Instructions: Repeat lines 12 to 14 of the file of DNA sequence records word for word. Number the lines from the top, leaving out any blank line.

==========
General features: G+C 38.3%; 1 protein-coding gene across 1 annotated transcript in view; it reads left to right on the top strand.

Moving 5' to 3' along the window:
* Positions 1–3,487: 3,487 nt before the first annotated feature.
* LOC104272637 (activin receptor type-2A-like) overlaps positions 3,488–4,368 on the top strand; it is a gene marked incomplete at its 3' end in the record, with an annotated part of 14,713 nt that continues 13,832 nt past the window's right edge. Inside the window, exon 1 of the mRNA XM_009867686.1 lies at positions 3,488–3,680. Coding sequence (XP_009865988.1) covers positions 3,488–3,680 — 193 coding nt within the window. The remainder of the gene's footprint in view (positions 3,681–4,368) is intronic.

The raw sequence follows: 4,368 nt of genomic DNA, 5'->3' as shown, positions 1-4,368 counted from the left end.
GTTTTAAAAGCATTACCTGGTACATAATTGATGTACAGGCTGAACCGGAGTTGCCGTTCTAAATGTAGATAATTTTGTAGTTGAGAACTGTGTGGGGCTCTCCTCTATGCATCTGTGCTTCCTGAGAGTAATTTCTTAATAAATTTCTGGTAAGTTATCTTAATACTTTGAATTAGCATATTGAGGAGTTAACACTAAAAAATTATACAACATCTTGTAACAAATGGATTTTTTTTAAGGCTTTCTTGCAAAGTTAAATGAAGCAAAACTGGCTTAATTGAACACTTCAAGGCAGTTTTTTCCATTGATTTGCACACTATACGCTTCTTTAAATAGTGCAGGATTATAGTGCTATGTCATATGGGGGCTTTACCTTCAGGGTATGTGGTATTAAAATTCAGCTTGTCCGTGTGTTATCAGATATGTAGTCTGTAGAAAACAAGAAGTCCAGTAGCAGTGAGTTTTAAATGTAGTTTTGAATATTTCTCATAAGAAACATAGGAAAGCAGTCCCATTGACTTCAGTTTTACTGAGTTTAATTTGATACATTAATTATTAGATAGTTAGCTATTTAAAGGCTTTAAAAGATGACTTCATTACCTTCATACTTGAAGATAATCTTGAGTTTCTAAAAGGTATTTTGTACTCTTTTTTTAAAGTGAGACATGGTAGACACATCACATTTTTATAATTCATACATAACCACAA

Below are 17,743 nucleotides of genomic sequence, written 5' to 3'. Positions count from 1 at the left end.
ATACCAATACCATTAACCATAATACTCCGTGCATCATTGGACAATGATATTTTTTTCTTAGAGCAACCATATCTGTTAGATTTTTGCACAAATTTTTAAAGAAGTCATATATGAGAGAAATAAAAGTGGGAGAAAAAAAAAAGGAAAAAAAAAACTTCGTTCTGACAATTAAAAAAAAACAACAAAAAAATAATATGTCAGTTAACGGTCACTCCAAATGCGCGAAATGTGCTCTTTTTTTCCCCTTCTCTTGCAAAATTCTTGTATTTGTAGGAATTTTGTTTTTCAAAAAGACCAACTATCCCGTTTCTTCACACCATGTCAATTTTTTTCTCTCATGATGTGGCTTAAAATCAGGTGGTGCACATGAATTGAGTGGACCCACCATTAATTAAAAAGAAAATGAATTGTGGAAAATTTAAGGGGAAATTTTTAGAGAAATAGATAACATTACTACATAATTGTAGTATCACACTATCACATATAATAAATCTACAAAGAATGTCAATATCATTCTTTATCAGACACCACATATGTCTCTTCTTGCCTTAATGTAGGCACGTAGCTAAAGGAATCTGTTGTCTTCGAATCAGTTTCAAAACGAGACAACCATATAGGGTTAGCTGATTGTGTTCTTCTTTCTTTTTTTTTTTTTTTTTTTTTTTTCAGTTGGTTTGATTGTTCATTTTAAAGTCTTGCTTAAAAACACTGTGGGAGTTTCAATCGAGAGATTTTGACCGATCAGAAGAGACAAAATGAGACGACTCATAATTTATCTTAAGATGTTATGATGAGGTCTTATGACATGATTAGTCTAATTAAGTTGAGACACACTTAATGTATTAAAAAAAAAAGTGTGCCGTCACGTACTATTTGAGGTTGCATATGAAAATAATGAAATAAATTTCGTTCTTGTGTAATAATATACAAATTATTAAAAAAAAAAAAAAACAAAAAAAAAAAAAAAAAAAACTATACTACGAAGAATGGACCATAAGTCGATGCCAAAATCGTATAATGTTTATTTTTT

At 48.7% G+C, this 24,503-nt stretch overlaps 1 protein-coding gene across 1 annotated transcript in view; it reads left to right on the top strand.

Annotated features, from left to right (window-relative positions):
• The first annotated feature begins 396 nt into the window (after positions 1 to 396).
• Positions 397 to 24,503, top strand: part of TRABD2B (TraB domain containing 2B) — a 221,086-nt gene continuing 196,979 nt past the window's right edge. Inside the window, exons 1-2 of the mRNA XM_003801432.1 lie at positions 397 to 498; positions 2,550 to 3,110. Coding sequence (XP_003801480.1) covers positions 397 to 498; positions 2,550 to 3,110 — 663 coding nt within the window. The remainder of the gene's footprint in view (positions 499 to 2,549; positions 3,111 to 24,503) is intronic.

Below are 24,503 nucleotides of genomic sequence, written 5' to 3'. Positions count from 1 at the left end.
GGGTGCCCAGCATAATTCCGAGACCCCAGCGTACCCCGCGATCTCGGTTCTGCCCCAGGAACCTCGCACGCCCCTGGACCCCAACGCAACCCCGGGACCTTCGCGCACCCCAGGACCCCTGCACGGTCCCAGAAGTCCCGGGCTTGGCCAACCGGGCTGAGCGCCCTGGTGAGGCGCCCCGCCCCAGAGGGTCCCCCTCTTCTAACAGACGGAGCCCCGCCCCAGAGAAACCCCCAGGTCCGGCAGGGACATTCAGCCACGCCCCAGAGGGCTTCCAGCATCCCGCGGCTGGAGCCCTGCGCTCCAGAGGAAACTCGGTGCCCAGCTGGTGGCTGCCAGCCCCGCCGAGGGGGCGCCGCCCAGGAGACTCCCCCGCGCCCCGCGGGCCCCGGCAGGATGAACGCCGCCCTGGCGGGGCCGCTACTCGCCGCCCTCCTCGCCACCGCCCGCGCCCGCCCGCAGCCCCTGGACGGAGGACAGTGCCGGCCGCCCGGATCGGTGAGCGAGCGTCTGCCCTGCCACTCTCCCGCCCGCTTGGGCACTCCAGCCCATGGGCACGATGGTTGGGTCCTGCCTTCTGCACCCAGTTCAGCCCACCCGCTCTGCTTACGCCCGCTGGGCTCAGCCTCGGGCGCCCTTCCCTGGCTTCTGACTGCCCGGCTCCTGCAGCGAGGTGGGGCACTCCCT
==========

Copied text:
• Positions 397 to 24,503, top strand: part of TRABD2B (TraB domain containing 2B) — a 221,086-nt gene continuing 196,979 nt past the window's right edge. Inside the window, exons 1-2 of the mRNA XM_003801432.1 lie at positions 397 to 498; positions 2,550 to 3,110. Coding sequence (XP_003801480.1) covers positions 397 to 498; positions 2,550 to 3,110 — 663 coding nt within the window. The remainder of the gene's footprint in view (positions 499 to 2,549; positions 3,111 to 24,503) is intronic.

Below are 24,503 nucleotides of genomic sequence, written 5' to 3'. Positions count from 1 at the left end.
GGGTGCCCAGCATAATTCCGAGACCCCAGCGTACCCCGCGATCTCGGTTCTGCCCCAGGAACCTCGCACGCCCCTGGACCCCAACGCAACCCCGGGACCTTCGCGCACCCCAGGACCCCTGCACGGTCCCAGAAGTCCCGGGCTTGGCCAACCGGGCTGAGCGCCCTGGTGAGGCGCCCCGCCCCAGAGGGTCCCCCTCTTCTAACAGACGGAGCCCCGCCCCAGAGAAACCCCCAGGTCCGGCAGGGACATTCAGCCACGCCCCAGAGGGCTTCCAGCATCCCGCGGCTGGAGCCCTGCGCTCCAGAGGAAACTCGGTGCCCAGCTGGTGGCTGCCAGCCCCGCCGAGGGGGCGCCGCCCAGGAGACTCCCCCGCGCCCCGCGGGCCCCGGCAGGATGAACGCCGCCCTGGCGGGGCCGCTACTCGCCGCCCTCCTCGCCACCGCCCGCGCCCGCCCGCAGCCCCTGGACGGAGGACAGTGCCGGCCGCCCGGATCGGTGAGCGAGCGTCTGCCCTGCCACTCTCCCGCCCGCTTGGGCACTCCAGCCCATGGGCACGATGGTTGGGTCCTGCCTTCTGCACCCAGTTCAGCCCACCCGCTCTGCTTACGCCCGCTGGGCTCAGCCTCGGGCGCCCTTCCCTGGCTTCTGACTGCCCGGCTCCTGCAGCGAGGTGGGGCACTCCCT